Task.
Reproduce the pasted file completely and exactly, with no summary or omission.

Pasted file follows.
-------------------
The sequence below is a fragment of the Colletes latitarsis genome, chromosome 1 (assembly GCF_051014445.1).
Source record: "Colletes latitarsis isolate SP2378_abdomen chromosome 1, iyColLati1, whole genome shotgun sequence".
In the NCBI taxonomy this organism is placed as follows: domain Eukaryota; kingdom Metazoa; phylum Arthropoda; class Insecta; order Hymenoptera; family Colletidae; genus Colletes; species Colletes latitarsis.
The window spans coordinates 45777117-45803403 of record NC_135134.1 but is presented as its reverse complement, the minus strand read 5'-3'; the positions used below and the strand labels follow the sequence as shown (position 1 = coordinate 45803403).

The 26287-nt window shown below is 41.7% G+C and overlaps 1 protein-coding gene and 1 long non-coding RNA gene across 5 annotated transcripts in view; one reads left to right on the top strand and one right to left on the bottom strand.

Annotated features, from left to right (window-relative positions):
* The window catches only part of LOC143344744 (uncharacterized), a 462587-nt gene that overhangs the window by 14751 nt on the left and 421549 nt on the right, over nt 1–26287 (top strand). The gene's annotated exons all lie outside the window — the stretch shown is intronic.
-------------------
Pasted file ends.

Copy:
The sequence below is a fragment of the Colletes latitarsis genome, chromosome 1 (assembly GCF_051014445.1).
Source record: "Colletes latitarsis isolate SP2378_abdomen chromosome 1, iyColLati1, whole genome shotgun sequence".
In the NCBI taxonomy this organism is placed as follows: domain Eukaryota; kingdom Metazoa; phylum Arthropoda; class Insecta; order Hymenoptera; family Colletidae; genus Colletes; species Colletes latitarsis.
The window spans coordinates 45777117-45803403 of record NC_135134.1 but is presented as its reverse complement, the minus strand read 5'-3'; the positions used below and the strand labels follow the sequence as shown (position 1 = coordinate 45803403).

The 26287-nt window shown below is 41.7% G+C and overlaps 1 protein-coding gene and 1 long non-coding RNA gene across 5 annotated transcripts in view; one reads left to right on the top strand and one right to left on the bottom strand.

Annotated features, from left to right (window-relative positions):
* The window catches only part of LOC143344744 (uncharacterized), a 462587-nt gene that overhangs the window by 14751 nt on the left and 421549 nt on the right, over nt 1–26287 (top strand). The gene's annotated exons all lie outside the window — the stretch shown is intronic.